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Titleist adds 17-degree 816 H1 hybrid to its lineup



Titleist has added a 17-degree 816 H1 hybrid to its lineup, the result of specific requests from both tour players and amateur golfers, according to the company. PGA Tour players Steve Stricker, K.T. Kim and Cameron Tringale are each using the new hybrid.

The 816 hybrids were released last October in two models; the 816H1 has a rounded, more fairway wood-like shape, while the 816H2 is more compact. The 816 H1 hybrids are also available in lofts of 19, 21, 23, 25 and 27 degrees, and use 3-degree loft/lie adjustable hosels.

Titleist_816_H1_H2_Comparison_AddressTitleist has also added a new Rogue Max hybrid shaft to its stock options, giving golfers to opportunity to use a Rogue Max shaft throughout its new metal wood line. The shafts weighs a little less than 85 grams, and are available in R, S and X flexes.

Learn more about the 816 H1 and 816 H2 hybrids here.  

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  1. Jon

    Mar 3, 2017 at 4:47 am

    Where can I purchase the H1 17 degree in the UK? Can’t find it anywhere.

  2. Dave C

    Oct 28, 2016 at 2:03 pm

    It would be great to know that the 17 degree is not available in a left handed model. I had to go to the Titleist website to find out. I would think it should be standard to tell your readers the basic info such as this, as it is important to some of us!

  3. MP-4

    Oct 26, 2016 at 5:40 pm

    Would rather have this combo:
    917F2 15 degree 3 wood @14deg
    917F3 18 degree 5 wood @18deg
    816H2 21 degree hybrid @22deg
    T-MB 26 degree 5 iron driving iron @26deg
    Then you have a 3 wood, 5 wood, hybrid & driving iron with 4 degrees difference.
    If you like variety:)

    A 17 degree 816H1 is like an all in one 5wood/hybrid/2 iron.

    • MP-4

      Oct 26, 2016 at 5:42 pm

      oops, meant 917F3 15 degree and 917f2 18 degree. They don’t make an F3 18 degree.

  4. Pete

    Oct 26, 2016 at 1:16 pm

    No 17 degree for the H2?

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Whats in the Bag

WITB Time Machine: Phil Mickelson’s 2013 Open Championship winning WITB



Fairway wood: Callaway X Hot 3Deep (13 degrees)
Shaft: Fubuki K 70 X 

Hybrid: Ping Anser (17 degrees)
Shaft: Mitsubishi Kuro Kage

Irons: Callaway X Forged (4-PW)
Shaft: KBS Tour (4-6); KBS Tour V2 (7-PW)

Wedges: Callaway X Series JAWS (52, 56 degrees), Callaway Mack Daddy 2 (60, 64 degrees)
Shaft: KBS Tour V2

Putter: Odyssey Versa #9

Ball: Callaway HEX Chrome+

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Callaway Chrome Soft: Building a better golf ball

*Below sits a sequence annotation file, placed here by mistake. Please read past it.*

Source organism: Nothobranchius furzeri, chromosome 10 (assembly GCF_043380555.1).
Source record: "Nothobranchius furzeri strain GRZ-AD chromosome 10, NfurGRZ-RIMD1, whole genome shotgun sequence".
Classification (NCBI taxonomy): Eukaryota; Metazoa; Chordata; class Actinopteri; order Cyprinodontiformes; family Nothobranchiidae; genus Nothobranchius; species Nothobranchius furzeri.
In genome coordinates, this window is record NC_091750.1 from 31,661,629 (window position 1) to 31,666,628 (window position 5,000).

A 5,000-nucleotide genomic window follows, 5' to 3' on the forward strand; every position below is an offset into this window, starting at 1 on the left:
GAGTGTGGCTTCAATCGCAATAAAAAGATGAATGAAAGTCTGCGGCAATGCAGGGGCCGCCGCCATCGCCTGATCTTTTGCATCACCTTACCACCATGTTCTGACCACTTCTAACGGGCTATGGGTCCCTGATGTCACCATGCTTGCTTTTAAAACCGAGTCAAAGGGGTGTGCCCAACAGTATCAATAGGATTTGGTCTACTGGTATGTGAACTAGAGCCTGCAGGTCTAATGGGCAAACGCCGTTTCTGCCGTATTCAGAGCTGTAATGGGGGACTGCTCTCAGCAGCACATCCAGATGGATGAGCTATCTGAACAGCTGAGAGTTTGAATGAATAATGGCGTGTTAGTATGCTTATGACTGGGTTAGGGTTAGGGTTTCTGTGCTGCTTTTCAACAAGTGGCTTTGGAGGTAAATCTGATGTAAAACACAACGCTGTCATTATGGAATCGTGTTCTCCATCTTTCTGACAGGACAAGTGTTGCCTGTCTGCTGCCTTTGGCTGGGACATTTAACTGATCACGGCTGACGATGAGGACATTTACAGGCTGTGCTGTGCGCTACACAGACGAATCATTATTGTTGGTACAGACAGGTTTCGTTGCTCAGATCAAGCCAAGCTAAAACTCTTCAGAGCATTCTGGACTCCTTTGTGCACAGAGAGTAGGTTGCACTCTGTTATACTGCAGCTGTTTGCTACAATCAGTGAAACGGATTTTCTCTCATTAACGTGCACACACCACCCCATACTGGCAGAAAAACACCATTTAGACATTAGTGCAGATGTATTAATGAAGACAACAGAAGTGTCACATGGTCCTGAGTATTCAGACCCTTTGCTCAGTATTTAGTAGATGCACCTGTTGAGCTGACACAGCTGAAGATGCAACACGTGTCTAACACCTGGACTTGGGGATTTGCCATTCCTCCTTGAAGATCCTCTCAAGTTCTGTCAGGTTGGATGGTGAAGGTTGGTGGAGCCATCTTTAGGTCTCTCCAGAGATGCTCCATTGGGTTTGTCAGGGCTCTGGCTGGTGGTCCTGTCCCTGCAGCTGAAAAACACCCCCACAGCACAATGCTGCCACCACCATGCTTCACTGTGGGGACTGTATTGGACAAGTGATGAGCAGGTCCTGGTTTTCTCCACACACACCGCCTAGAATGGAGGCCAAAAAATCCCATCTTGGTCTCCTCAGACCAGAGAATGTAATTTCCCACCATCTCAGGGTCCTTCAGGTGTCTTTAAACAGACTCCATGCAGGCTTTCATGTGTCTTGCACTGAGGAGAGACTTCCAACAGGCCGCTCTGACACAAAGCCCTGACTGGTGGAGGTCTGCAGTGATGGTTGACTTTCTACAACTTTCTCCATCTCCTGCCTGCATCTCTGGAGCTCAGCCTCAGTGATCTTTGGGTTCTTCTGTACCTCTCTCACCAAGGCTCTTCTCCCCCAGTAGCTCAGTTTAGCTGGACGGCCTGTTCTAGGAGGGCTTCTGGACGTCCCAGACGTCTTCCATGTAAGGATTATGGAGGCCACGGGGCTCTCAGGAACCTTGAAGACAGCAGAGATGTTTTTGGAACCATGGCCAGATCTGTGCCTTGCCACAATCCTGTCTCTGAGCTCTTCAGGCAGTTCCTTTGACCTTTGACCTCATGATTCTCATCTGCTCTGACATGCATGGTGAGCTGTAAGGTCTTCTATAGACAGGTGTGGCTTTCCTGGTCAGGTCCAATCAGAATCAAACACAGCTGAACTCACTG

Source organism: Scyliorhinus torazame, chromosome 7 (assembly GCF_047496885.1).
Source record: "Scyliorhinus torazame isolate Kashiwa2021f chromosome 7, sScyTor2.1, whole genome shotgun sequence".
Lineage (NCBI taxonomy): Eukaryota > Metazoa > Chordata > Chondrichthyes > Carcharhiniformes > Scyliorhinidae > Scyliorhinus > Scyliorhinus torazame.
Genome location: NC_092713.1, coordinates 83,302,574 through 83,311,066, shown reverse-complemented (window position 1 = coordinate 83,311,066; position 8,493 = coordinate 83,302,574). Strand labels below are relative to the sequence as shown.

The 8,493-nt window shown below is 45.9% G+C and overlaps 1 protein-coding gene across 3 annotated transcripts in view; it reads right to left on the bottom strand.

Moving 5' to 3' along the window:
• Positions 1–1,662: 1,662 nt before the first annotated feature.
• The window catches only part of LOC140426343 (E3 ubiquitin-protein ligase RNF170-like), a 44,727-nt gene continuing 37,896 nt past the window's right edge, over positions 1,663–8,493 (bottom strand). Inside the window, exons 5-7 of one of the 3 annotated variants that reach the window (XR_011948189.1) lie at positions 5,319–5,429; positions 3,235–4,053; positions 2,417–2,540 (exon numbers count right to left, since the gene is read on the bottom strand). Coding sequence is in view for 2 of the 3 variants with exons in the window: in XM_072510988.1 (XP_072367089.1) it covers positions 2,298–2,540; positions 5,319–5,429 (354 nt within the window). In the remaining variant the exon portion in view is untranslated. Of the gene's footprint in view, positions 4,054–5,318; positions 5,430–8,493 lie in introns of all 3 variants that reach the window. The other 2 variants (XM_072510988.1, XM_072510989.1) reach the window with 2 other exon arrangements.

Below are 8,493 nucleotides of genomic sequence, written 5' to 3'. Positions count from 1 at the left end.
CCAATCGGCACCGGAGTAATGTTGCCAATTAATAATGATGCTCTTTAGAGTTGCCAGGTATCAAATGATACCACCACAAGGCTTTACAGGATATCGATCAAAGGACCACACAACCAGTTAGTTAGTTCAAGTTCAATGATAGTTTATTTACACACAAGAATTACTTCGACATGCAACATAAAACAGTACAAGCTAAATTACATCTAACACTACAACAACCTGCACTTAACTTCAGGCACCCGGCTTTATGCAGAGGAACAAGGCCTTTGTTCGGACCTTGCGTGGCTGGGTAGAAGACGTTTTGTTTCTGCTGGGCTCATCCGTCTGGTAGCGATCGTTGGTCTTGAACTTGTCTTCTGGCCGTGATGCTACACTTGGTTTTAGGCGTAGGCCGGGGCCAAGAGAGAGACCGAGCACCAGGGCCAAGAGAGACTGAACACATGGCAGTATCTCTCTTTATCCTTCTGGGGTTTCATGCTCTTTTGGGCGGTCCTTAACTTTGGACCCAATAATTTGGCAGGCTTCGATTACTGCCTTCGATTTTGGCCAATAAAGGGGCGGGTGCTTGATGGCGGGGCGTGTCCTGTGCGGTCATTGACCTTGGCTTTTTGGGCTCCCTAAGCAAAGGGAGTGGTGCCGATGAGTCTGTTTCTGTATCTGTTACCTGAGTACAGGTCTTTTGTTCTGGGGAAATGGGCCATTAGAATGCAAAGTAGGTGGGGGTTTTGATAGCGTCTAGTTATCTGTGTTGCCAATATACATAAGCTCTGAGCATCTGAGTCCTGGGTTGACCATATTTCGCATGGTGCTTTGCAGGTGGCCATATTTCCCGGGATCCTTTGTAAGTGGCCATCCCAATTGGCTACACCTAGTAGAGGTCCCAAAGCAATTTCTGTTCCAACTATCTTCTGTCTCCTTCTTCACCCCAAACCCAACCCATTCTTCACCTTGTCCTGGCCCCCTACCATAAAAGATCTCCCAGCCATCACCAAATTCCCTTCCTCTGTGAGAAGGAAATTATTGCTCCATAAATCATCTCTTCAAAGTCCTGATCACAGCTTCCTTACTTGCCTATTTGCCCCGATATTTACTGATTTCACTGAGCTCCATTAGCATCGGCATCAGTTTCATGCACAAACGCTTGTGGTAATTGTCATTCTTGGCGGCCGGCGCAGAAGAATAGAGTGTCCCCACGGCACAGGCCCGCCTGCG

“Changing a tire on a bus while it’s moving.” That’s how Callaway’s Norm Smith, Vice President, Global Manufacturing, Engineering, and Quality at Callaway describes the never-ending process of upgrading and improving operations while continuing to produce golf balls and equipment to satisfy current demand — which, for Callaway, like the rest of the golf equipment world, is at record highs.

While Smith oversees operations, including Callaway’s Chicopee, Massachusetts, ball plant, which produces all the company’s Chrome Soft and Truvis golf balls, Jason Finley, Callaway’s Global Director Product Strategy, Golf Ball and his team are locked into the 18-month process of developing the next generation of the company’s flagship ball offerings.

This delicate dance can take the form of identifying opportunities to bring new products to market — such as this year’s Chrome Soft X LS golf ball — researching new technologies — such as graphene, which Callaway uses in the core of Chrome Soft balls — and looking at every element of the previous product to see what can be optimized and enhanced.

In developing the current Chrome Soft line, engineers were faced with the challenge of taking a product that has done well both on tour and at retail and determining what can be improved upon. This process relies on feedback from everyone from tour pros to retail consumers and a look at the Chrome Soft line through the lens of a few questions: What tools do we have at our disposal? How can we make it faster? How can we optimize spin? How do we cater to a range of spin profiles? How do we increase quality?

According to Norm Smith, Callaway’s well-documented Chicopee ball plant upgrades have included night-and-day changes in just the past six months. More broadly, in recent years, from start to finish, the entire process and the machines involved therein have been assessed and upgraded. Indeed, the company has improvements to the packaging operation in its sites next as it is both literally and figuratively the end of the Chrome Soft production process.

In addition to new cover molding equipment, Truvis equipment, and paint lines, as we detailed in this piece, Callaway’s $60 million-plus investment in the Chicopee ball plant includes.